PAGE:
A Struggle Here, A Struggle Everywhere

By Brenda Duran (Senior)

The struggle to pay for college is one that affects not only the seniors at Senn High School, but also high school seniors nationwide, annually.

The tuition for college has drastically increased over the last few years, and students are finding it more difficult to obtain the financial aid that they need. According to the Washington Post, the main reason young adults drop out of school is because they’re unable to balance school and  work, which they need to do to support their education and families.

The counselors at Senn High School are no strangers to the difficulties seniors face when deciding how they’ll pay for college. They do recognize often times students’ final decision for the college they’ll be attending revolves around their scholarships and financial aid award letters.

Senn’s counselor and senior point person, Kathleen Farrell realizes that there really is only one key factor that matters to most students; which school gives them the most money.

“They end up going to any school simply based on affordability,” Farrell says.

Likewise Dolores Carrillo, a senior at Senn was facing one of the most common decisions there is when it comes down to electing the college of her choice.

“FAFSA thought that I had money enough to pay $28,000 per year,” Carrillo says. “ I was stuck between going to a school I really wanted or choosing a school I could only afford.”

Every year, seniors have to  fill out the Free Application for Federal Student Aid (FAFSA). The process is one that requires students to upload their parents and their tax information as well as a lot of other personal information such as address and social security number, and based on that information students receive grants and loans from the government.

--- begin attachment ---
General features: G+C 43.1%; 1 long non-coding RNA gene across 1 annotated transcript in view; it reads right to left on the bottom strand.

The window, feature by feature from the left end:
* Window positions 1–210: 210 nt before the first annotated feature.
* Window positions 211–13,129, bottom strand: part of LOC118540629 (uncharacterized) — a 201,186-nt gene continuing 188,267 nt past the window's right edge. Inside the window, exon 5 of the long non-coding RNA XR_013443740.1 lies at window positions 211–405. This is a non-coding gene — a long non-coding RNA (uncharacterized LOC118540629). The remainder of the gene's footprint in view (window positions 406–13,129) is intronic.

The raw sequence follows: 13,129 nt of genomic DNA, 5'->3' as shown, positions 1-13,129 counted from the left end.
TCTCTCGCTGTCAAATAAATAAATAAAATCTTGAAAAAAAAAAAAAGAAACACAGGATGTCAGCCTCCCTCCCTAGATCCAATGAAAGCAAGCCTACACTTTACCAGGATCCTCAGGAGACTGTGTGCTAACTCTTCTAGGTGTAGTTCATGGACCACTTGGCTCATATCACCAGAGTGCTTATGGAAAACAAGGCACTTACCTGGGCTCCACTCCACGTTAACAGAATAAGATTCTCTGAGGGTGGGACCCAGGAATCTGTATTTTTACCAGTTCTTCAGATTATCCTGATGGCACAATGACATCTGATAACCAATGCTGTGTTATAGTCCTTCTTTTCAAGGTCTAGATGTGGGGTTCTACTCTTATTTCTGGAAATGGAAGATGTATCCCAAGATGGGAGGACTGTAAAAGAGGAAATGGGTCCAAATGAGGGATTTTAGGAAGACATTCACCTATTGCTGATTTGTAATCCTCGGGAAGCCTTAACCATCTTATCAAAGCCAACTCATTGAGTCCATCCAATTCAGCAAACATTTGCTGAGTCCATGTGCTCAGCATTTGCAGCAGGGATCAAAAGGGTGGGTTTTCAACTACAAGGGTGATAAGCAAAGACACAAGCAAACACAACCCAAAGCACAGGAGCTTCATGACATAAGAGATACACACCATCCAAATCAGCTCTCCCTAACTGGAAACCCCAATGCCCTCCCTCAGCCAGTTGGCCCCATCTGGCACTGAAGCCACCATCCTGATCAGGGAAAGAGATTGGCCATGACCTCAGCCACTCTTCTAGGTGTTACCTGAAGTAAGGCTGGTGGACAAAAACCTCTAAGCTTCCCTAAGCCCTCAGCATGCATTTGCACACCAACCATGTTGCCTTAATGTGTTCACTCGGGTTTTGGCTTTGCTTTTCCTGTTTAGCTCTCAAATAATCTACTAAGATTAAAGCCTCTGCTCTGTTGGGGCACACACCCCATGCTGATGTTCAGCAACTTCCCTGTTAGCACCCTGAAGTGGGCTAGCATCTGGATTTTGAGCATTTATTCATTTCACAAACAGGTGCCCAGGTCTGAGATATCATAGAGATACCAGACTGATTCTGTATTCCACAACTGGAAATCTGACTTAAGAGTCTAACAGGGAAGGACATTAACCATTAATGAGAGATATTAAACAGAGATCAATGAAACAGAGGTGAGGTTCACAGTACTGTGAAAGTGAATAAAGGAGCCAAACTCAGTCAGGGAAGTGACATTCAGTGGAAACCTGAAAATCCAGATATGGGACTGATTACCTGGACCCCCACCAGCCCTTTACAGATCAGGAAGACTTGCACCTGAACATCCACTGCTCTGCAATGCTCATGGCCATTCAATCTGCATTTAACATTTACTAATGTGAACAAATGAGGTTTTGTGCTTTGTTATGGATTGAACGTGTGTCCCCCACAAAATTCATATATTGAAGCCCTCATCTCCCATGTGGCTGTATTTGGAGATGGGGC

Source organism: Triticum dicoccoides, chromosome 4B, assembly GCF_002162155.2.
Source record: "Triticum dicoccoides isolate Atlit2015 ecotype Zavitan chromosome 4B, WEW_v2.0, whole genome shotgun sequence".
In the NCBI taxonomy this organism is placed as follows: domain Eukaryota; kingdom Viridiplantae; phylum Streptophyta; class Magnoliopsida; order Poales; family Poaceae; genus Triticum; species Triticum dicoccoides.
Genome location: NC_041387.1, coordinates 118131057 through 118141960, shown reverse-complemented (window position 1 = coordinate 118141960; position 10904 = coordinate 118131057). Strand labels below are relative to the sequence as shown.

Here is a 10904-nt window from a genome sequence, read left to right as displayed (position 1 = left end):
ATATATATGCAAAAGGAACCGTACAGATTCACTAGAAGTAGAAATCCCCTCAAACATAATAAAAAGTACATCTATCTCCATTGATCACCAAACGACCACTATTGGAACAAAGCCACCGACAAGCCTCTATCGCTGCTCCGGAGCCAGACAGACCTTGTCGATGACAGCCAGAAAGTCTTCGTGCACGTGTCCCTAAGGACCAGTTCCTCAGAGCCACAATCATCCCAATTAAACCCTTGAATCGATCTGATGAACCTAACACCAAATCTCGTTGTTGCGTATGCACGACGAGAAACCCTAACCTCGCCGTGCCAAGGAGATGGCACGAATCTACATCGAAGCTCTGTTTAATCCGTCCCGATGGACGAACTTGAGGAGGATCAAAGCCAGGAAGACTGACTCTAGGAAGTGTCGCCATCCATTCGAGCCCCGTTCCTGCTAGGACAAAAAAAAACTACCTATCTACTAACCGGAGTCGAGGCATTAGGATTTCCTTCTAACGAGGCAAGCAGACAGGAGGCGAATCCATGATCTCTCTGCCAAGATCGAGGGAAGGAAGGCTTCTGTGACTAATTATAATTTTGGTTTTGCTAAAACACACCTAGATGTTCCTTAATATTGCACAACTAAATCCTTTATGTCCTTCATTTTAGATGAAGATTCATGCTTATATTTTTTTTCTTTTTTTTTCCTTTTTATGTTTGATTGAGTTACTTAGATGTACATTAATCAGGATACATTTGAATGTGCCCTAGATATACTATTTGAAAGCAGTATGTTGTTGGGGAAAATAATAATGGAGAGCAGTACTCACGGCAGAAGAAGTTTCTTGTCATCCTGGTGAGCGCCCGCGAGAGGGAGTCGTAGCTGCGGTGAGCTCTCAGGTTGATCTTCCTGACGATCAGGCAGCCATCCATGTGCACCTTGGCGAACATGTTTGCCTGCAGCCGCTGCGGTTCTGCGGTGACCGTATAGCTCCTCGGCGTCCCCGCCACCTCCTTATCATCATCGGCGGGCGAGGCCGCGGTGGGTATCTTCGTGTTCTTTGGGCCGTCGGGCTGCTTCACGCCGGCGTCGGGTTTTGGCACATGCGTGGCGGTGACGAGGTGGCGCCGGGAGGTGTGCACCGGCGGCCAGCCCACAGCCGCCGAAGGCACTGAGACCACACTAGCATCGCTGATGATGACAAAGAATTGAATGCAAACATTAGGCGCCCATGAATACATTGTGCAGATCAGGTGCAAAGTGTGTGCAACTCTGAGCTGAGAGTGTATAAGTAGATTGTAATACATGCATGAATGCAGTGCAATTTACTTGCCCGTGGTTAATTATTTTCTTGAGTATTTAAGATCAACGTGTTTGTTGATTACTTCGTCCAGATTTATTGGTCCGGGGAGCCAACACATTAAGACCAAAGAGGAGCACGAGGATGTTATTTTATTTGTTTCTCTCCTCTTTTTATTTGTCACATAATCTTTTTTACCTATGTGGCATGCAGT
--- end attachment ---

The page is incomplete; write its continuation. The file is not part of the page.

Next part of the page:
Additionally, as if not always receiving the financial aid that fits students’ needs wasn’t enough, the process of filling out the FAFSA application is one that is time consuming, tedious, and confusing. Sofia Ali, another senior at Senn, was awarded a very minimal MAP and PELL grant when she realized that her FAFSA had been filed for the previous year not the current year, and all her initial plans and dreams had to be put on hold.

“I didn’t understand how such a small mistake could cost so much. I honestly thought I wasn’t going to be able to afford college,” Ali says.

Since the interviews were conducted I have followed up with both Carrillo and Ali, and I am happy to announce that they’ve both earned scholarships to resolve their financial woes. Carrillo is a Loyola Scholar and was awarded nearly $55,000 in scholarship money. And Ali then informed me that she had received the Pullman Foundation Scholarship which awards her $10,000 per year.

There is no doubt that there is help for students facing this challenge. All they have to do is work for it just like the seniors at Senn High School did. Despite all the struggles and complications, the seniors at Senn had a pretty good year since all together they’ve received almost $2.2 million in scholarship money, counselors like Ms. Farrell are optimistic about this year’s graduating seniors.

“They worked really hard. We had a really great year with the seniors,” Ms. Farrell said. “ We really work hard to help them make the transition to college. They did a good job, I’m proud of them.”

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